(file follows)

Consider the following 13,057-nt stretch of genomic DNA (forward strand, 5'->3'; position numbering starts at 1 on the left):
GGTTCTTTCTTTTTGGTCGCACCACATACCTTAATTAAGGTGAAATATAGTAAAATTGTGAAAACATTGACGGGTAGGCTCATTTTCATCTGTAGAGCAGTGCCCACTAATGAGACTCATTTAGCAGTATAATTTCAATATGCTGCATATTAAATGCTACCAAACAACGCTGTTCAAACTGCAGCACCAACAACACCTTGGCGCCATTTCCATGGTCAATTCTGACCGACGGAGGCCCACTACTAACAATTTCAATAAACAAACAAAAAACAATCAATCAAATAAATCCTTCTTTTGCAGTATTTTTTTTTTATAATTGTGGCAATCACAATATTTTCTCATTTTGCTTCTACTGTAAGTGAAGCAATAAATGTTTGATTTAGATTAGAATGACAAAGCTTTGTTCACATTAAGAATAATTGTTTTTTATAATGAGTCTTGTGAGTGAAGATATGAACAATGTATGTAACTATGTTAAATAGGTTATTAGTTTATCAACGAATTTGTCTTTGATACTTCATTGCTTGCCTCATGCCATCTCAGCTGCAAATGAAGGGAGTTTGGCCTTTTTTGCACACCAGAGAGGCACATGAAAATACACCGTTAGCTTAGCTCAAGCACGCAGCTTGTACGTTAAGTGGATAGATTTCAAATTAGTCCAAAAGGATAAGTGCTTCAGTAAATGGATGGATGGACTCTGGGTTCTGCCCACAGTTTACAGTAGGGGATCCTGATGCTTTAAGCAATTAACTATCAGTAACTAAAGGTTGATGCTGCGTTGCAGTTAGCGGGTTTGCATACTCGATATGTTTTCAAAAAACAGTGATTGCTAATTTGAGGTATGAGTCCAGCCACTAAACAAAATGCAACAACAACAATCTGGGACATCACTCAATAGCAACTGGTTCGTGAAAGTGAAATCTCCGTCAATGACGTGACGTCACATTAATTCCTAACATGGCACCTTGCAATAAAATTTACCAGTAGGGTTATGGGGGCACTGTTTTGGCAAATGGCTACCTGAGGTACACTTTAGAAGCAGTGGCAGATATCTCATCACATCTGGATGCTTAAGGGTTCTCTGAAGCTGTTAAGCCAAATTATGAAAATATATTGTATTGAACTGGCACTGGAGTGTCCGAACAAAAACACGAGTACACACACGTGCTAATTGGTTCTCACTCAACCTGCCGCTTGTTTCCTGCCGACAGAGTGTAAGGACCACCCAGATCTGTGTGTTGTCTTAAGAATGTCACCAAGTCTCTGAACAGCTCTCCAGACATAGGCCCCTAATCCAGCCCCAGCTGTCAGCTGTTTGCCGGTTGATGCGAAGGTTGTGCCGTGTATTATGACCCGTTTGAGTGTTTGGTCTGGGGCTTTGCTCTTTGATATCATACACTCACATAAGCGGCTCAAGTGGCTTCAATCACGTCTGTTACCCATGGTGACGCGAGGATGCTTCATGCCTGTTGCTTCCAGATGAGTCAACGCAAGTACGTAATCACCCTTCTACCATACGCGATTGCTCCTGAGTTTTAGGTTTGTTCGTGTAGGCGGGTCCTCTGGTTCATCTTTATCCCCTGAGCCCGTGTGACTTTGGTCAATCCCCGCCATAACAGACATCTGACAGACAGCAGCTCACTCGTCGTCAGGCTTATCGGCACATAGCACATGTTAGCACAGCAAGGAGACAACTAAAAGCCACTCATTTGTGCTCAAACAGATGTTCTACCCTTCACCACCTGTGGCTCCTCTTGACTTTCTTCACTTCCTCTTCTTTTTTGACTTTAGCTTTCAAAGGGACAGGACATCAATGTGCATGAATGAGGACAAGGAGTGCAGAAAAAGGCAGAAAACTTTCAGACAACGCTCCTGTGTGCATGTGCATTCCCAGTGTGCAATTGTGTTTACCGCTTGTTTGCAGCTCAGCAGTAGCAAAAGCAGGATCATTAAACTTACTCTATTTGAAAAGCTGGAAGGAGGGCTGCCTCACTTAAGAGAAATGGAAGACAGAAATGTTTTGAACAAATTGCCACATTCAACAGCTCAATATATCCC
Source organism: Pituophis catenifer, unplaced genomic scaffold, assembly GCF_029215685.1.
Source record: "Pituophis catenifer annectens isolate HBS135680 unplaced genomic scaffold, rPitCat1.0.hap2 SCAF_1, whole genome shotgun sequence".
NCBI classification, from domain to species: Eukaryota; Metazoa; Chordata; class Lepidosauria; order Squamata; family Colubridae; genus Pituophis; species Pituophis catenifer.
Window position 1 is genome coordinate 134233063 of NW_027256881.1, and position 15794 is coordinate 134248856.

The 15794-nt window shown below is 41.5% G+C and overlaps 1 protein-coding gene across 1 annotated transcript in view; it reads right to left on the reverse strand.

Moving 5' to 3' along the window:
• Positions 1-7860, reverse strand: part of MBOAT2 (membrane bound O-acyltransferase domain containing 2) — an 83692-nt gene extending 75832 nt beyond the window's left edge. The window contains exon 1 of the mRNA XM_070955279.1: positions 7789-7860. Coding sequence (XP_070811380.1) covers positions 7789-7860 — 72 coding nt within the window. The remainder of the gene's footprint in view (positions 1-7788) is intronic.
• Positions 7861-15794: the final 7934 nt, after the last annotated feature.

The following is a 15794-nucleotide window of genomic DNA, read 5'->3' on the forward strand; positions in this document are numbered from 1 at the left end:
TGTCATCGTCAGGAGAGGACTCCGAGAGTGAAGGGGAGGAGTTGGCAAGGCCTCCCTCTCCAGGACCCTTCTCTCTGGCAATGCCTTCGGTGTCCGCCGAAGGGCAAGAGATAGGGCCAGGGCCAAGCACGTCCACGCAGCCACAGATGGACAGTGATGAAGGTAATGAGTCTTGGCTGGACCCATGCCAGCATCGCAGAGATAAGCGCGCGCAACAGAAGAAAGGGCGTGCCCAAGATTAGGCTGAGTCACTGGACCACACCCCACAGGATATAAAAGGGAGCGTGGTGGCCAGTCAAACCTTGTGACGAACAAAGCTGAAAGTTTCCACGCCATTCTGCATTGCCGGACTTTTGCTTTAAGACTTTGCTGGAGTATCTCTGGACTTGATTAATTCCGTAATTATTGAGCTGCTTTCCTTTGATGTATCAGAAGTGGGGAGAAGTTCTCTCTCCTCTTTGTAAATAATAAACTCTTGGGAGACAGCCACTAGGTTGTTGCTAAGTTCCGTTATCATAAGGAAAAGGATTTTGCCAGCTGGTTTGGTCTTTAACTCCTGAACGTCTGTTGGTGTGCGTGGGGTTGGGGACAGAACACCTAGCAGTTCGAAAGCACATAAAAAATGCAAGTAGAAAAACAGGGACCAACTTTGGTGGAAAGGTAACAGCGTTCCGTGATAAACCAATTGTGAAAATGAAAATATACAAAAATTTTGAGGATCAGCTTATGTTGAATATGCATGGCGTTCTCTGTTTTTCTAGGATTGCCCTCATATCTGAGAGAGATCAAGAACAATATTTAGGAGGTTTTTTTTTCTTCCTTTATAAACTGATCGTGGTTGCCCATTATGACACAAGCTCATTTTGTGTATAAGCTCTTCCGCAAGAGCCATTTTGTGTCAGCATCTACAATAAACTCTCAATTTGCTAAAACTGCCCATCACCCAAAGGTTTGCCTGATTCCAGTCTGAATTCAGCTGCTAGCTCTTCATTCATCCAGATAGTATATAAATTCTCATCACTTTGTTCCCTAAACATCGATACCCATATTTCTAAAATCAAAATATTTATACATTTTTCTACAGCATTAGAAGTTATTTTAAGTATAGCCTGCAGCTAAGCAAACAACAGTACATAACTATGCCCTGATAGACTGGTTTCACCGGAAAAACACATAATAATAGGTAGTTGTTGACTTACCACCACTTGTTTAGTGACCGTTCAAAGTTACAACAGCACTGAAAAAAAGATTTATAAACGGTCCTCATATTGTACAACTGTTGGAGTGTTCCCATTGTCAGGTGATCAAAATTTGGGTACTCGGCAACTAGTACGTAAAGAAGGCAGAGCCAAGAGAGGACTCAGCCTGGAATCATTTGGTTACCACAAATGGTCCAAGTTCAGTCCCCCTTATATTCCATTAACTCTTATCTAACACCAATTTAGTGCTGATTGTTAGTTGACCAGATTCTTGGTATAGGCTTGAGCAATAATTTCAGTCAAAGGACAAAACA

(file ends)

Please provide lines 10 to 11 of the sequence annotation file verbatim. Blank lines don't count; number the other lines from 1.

• Positions 7861-15794: the final 7934 nt, after the last annotated feature.

The following is a 15794-nucleotide window of genomic DNA, read 5'->3' on the forward strand; positions in this document are numbered from 1 at the left end: